*aket “vinegar”: This word, translating Greek ὄξος “vinegar” is attested only in the genitive singular. It is derived from Latin acetum. Since vinegar is made from wine, which was introduced to the Germanic tribes by Mediterranean and specifically Roman culture, this word was likely adopted well before Wulfila’s translation. The unpalatalized -c- of acetum suggests a borrowing no later than the third century AD (Lehmann 23-4).
*alew “oil”: This word translates Greek ἐλαίου “oil.” It is attested in the genitive singular form alewis. It is elsewhere used to refer to olives, as at fairgunja alewjin “at the mount of olives.” As with *aket, this loan word represents a material product associated with Mediterranean culture (olives and olive oil) and almost certainly predates Wulfila’s translation. What is less clear, however, is how the word entered Gothic. A straight borrowing from Latin oleum would suggest the form *auliw (see OE æle, OHG oli). Recent attempts have traced the route of transmission through the Roman province of Rhaetia, where surviving inscriptions show a dialectal variant of Latin which replaced -ō- with -ā-. If this transmission took place before the shift of the Archaic Latin diphthong ei > ē > Classical Latin ī, it would render the etymon *alewa- (Lehmann 26-7). But this would require interaction with the Goths sometime prior to 75 BC, much earlier than is generally supposed (Fortson 284). It seems more likely that the word was transmitted via one or more intermediary forms, and that it came to Gothic as the result of indirect contact (probably via trade) with Mediterranean culture.
*armahairts “mercy, alms”: This word translates Greek ἐλεημοσύνη “alms,” and is attested in its nominative plural form. It is a compound of arma- from *arms “poor, pitiable,” and hairto “heart.” The latter is cognate, via Grimm’s Law, with Latin cor. Armahairts is thus an exact calque of Latin misericordia (Lehmann 42). Similar calques exist elsewhere in Germanic languages (see OE ælmesse, which is a more direct calque, via Vulgar Latin, of ἐλεημοσύνη), suggesting a word for this specific kind of gift-giving did not exist in Germanic culture prior to contact with Christianity, and needed to be borrowed. It is possible Wulfila introduced this word himself, although the use of a Latin calque seems curious unless the word was already known to his audience.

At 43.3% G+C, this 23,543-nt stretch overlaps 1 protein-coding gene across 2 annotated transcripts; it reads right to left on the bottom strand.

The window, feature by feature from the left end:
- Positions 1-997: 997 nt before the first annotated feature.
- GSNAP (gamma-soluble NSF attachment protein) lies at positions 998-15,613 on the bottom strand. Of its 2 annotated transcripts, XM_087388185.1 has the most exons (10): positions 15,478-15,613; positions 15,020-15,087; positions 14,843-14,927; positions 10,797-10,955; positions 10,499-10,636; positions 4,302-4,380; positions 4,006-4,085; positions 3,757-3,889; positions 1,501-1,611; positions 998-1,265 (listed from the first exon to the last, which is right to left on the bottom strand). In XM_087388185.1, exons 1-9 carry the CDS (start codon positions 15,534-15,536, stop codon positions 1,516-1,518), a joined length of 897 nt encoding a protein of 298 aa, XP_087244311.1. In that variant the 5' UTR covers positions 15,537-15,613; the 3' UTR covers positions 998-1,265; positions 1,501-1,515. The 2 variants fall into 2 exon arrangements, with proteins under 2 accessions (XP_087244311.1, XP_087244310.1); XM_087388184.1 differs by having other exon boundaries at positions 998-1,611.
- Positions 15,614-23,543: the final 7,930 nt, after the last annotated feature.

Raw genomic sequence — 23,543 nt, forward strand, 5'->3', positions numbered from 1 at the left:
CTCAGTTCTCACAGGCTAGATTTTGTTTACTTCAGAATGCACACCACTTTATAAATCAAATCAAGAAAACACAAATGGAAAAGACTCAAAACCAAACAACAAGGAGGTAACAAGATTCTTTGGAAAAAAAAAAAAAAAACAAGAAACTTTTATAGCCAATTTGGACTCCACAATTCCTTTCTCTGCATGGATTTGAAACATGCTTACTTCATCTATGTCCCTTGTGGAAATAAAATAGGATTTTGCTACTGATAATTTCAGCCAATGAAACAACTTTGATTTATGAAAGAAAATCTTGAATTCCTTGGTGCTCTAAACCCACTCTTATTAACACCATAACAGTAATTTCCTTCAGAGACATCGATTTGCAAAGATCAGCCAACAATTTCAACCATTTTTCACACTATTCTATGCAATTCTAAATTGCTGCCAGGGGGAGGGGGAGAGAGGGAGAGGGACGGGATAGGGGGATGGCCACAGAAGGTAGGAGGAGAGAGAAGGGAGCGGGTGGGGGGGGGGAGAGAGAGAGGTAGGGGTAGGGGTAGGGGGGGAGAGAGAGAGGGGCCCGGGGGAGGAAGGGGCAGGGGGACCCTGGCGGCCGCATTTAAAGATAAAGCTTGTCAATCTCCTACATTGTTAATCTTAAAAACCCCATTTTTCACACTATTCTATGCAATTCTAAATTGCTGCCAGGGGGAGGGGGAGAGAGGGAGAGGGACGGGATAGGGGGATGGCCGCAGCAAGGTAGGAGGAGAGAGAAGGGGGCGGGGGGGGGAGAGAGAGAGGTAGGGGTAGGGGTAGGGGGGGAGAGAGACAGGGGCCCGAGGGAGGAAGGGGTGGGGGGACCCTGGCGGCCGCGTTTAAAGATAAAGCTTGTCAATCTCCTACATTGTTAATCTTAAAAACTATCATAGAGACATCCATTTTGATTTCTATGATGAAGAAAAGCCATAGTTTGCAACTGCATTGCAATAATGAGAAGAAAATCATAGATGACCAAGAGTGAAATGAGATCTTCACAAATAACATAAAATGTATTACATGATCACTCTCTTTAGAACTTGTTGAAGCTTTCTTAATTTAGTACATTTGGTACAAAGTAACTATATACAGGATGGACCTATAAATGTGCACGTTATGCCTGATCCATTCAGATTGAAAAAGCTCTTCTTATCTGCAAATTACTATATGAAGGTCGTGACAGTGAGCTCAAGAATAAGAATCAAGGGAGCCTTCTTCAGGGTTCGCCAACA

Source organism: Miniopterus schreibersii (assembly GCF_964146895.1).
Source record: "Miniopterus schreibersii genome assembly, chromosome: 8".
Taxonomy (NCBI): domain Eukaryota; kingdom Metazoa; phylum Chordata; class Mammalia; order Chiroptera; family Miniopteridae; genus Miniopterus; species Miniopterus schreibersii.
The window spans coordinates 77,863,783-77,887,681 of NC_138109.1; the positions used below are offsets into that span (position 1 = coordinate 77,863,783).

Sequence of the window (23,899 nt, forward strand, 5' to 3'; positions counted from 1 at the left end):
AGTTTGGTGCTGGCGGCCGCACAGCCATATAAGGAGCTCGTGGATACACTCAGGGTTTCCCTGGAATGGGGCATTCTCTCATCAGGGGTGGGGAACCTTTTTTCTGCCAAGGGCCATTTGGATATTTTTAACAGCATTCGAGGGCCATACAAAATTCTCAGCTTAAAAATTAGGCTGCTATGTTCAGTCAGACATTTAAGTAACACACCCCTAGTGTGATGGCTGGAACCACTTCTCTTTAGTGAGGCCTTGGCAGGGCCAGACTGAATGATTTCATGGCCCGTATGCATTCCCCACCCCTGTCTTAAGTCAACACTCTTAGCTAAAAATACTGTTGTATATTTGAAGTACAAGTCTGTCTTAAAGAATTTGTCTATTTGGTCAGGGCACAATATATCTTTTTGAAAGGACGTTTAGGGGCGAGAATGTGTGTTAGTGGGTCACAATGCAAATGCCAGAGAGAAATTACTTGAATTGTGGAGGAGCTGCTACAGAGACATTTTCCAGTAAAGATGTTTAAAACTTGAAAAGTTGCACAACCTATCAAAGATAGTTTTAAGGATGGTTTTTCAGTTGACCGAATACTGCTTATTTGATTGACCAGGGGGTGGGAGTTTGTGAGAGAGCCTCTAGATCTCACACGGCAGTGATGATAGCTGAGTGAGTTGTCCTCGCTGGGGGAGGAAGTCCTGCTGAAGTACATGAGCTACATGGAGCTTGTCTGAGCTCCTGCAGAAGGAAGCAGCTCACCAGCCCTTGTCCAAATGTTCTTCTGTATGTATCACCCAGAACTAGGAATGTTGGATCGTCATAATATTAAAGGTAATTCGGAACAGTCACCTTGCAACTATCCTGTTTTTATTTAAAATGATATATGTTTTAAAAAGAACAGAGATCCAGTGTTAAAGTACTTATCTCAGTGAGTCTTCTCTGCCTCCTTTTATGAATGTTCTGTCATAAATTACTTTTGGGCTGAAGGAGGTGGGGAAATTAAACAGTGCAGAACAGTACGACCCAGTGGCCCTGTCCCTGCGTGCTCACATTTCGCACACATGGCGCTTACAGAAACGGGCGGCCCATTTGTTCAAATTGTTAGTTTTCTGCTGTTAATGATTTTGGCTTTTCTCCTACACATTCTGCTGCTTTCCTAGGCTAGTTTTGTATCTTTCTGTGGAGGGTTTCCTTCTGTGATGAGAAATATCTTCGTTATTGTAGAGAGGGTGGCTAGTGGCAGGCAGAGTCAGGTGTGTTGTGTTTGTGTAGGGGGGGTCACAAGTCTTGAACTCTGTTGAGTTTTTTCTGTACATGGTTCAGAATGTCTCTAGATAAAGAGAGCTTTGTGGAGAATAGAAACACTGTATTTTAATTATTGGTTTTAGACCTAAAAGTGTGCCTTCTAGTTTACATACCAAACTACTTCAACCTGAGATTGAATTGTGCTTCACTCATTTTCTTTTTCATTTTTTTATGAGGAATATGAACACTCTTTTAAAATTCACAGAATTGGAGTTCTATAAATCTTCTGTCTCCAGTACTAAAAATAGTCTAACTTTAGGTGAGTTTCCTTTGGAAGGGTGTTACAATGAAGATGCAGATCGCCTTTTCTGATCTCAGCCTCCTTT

By the time Wulfila translated the Bible into Gothic, the Goths had been in direct contact with the Roman Empire—as both enemies and mercenaries—for over a century. Although it is impossible to know just how much indirect contact they had before that, the linguistic evidence suggests that Mediterranean trade goods with Latin names had reached them. Wulfila’s missionary efforts did not take place in a cultural vacuum. His audience, having interacted with the Roman Empire during the heyday of its conversion to Christianity, was likely already familiar with the basic practices of the new religion.
 There are many words which appear to be Gothic transliterations of precise Greek words or phrases. Although it is likely that Wulfilas introduced these to supplement shortcomings in Gothic vocabulary, it is also possible that some of them already existed prior to his translation.
 An intermediary Celtic form of *olevom has been suggested, however there is no direct evidence for either this or the proposed Rhaetic form (Lehmann 26-7).
 As noted above, Wulfila’s tendency is to adhere (sometimes rigidly) to the syntax and meaning of his Greek source, and this practice seems to extend to compounds he introduced.
Fortson, Benjamin W. Indo-European Language and Culture: An Introduction. Wiley-Blackwell, 2010.
Lehmann, Winfred Philipp, and Helen-Jo J. Hewitt. A Gothic Etymological Dictionary: based on the third edition of Vergleichendes Wörterbuch der Gotischen Sprache by Sigmund Feist. E. J. Brill, 1986.
Wright, Joseph. Grammar of the Gothic Language. Oxford, Clarendon Press, 1910.
Currently reading: Indo-European Language and Culture: And Introduction, by Benjamin Fortson
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